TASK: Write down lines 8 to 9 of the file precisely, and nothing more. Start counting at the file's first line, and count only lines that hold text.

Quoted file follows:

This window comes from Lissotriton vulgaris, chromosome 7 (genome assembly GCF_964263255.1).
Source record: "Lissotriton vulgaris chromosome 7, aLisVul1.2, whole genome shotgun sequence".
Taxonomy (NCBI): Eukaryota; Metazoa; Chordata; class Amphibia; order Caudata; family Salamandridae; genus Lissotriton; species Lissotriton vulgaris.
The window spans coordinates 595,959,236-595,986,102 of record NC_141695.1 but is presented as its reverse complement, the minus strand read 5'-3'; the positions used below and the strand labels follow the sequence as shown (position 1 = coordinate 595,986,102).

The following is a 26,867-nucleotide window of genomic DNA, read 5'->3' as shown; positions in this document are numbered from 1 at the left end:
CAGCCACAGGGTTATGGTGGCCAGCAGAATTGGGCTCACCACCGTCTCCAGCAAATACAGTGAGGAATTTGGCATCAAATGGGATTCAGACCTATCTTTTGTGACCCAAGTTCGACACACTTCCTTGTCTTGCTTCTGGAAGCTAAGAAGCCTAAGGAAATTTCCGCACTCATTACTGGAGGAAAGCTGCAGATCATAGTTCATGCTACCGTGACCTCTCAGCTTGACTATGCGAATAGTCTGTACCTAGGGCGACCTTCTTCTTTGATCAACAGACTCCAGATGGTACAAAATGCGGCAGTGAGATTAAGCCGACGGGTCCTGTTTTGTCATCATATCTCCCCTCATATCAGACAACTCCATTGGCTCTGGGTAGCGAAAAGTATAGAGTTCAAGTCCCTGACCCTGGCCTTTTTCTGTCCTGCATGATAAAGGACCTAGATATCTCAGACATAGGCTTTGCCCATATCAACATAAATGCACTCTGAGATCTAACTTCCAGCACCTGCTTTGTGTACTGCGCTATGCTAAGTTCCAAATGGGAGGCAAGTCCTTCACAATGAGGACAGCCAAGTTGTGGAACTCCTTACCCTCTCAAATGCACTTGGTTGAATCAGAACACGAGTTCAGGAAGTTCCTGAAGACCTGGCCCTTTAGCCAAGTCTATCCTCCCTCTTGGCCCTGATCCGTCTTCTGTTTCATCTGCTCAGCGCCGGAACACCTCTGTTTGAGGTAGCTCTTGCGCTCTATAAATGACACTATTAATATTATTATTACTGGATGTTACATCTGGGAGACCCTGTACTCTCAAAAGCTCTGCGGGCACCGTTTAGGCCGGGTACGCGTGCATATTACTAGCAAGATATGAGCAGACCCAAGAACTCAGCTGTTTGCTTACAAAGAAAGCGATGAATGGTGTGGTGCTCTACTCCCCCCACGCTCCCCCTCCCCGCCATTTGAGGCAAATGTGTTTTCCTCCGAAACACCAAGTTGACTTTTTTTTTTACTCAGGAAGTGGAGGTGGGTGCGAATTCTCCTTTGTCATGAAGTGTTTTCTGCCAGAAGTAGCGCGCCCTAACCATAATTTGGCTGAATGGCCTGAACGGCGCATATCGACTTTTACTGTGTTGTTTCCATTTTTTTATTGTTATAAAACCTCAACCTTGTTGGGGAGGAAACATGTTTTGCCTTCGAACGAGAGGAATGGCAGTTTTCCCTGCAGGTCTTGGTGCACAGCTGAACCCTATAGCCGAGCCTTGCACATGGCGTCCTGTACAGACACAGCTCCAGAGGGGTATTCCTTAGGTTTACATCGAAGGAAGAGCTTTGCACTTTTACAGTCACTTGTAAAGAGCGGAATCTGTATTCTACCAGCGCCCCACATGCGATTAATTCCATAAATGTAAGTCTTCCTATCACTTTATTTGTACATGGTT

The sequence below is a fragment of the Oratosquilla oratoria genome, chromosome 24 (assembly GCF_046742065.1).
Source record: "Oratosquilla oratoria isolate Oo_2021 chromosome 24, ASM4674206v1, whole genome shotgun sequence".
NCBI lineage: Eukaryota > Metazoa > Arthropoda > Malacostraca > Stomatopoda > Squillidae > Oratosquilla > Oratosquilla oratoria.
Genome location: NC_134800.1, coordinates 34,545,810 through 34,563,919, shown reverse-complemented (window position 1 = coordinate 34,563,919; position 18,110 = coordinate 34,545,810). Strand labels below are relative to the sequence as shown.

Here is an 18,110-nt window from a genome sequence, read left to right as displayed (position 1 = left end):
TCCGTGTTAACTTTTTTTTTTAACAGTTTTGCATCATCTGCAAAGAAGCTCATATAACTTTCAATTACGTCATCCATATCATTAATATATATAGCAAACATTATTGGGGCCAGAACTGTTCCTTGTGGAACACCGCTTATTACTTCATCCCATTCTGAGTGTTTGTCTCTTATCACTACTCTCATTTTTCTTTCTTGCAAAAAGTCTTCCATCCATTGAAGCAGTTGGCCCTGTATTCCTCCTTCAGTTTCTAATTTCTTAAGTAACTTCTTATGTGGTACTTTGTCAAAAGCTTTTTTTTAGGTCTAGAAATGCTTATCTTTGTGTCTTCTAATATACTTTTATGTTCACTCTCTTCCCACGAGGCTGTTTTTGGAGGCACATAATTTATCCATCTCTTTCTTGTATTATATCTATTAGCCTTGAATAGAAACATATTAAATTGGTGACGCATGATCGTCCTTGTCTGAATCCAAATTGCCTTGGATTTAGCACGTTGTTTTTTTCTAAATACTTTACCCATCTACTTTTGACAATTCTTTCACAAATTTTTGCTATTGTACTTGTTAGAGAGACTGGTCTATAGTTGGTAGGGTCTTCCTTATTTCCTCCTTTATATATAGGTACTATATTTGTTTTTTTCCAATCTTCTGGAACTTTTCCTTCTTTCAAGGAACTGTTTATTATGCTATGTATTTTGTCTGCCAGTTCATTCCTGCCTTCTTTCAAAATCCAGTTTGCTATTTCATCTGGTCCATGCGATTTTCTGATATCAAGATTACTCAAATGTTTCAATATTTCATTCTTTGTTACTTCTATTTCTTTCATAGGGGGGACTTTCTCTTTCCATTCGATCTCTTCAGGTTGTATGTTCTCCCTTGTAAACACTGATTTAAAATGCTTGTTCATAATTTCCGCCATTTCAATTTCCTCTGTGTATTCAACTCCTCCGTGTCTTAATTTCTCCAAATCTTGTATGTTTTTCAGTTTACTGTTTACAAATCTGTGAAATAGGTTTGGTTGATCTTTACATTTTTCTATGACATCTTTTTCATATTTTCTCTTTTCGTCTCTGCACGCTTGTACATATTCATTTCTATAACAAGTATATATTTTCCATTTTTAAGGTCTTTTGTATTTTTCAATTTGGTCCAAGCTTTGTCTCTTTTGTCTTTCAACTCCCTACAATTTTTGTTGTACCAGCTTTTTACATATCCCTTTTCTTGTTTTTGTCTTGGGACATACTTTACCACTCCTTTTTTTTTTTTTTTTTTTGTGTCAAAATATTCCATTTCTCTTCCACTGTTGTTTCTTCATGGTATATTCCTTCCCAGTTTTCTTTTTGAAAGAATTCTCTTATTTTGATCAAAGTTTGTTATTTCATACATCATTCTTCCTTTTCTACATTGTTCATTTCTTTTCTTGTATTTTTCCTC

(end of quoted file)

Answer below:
Source record: "Oratosquilla oratoria isolate Oo_2021 chromosome 24, ASM4674206v1, whole genome shotgun sequence".
NCBI lineage: Eukaryota > Metazoa > Arthropoda > Malacostraca > Stomatopoda > Squillidae > Oratosquilla > Oratosquilla oratoria.